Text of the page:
But here we read, no, no, no, salvation and glory and power do not belong to Babylon, they belong to God, which is why the Church celebrates. Sometimes people think this is a little grim and isn’t this untoward, that you would have the Church celebrating for destroying Babylon? Well, of course it’s not grim and dour. It’s what it should be. Something would be wrong in their hearts if they did not celebrate. No one blamed the Allied nations for throwing parades when the Nazis surrendered. Power is taken from Babylon and it is given to the One who always had it, to God.

Notice a fourth difference. This one will take just a little bit more time.

Notice Babylon’s riches, splendor, and luxuries are gone while the Church is now given fine linen, bright and pure. So I’m looking at verse 8. So we’ve now entered into this metaphor, this picture of the marriage supper of the Lamb, and we read there about the bride, it was granted her, verse 8, to clothe herself with fine linen, bright and pure.

Remember the prostitute Babylon arrayed herself in these fine, luxurious, royal clothes and she looked alluring and attractive but upon closer inspection inside she was a mother of prostitutes and abominations.

Here we have the Church and her purity.

Now we’re given a helpful gloss here in the second half of verse 8 – for the fine linen is the righteous deeds of the saints. It would be nice if John did that all throughout Revelation. Can you just give us, and what did this mean? Well, here’s one.

Now don’t get confused here. This is not about justification. This is not saying, well, the Church must prove itself and the Church has to get enough holiness points, and then the groom will want to marry her. No, this is more about sanctification than justification. Even more than fitting in a particular systematic category, what we really have here is the image of preparation.

Notice how this fits together so perfectly. The bride is getting herself ready, you see that in verse 7, the marriage has come and his bride has made herself ready. So the bride, like every bride does, the bride is getting herself ready for the wedding. But notice it was granted to her to clothe herself. It’s a great picture of how sanctification works. Work out your salvation with fear and trembling for it is God who works in you to will and to act according to His good pleasure.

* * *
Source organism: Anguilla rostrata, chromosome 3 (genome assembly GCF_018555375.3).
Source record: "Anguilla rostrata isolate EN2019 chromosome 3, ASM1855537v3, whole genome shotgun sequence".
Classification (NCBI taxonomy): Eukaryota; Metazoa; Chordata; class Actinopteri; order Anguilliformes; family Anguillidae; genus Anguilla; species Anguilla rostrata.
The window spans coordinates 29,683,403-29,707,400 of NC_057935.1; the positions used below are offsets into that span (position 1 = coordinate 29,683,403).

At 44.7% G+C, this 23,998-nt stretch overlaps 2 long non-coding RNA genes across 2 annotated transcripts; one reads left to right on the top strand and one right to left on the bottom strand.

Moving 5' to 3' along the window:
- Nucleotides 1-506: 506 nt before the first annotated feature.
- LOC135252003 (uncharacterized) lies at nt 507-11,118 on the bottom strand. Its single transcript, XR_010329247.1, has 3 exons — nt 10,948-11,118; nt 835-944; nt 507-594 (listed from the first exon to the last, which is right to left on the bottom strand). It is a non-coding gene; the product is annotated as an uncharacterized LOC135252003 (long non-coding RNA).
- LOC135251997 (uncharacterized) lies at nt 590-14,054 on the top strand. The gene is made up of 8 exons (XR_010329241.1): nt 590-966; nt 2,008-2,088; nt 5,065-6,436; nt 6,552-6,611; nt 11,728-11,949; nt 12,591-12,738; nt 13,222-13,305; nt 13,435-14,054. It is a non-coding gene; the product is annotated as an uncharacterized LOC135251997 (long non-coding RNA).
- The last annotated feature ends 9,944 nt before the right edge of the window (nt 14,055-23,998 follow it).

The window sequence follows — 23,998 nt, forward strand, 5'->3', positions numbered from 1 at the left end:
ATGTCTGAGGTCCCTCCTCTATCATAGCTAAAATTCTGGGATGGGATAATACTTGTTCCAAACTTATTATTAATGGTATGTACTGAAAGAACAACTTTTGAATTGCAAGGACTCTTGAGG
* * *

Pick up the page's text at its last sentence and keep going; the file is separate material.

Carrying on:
So we’re working out, she’s preparing herself, but it is ultimately granted to her. Isaiah 61 – I will greatly rejoice in the Lord, my soul shall exalt in my God for He has clothed me with the garments of salvation, He has covered me with the robe of righteousness as a bridegroom decks herself, like a priest with a beautiful headdress, and as a bride adorns herself with jewels.

It’s a wonderful picture of the Church getting ready, but everything that she has has been given to her by the groom.

Now this is where the analogy fails. Any brides to be out there, you probably don’t want your groom picking out your dress. You probably don’t want, you know, you’re not entrusting him with all of the arrangements for this celebration.

But here the Church’s groom is more than up to the task. So the Church must be ready but even the ability to get ready is a gift from God, that we would have something to show for ourselves as the Church, that God would look out and say, “Those are My people and they are decked in the holiness in which I dwell.”

We have to prepare ourselves. If I’m not mistaken, the typical bride gets dressed in about 12 hours. Four of that is getting her hair done and then the nails. She picks out a dress, I’d like to say as soon as she’s engaged but often before she’s engaged, has the perfect dress picked out in advance because she wants to look her best. And honestly, I can say, and you would agree with me, I have never, ever seen an ugly bride. They’re always beautiful. When the doors open and there they are and the groom is just looking kinda like, “Wow. Pastor, do this before she realizes what’s happening here.”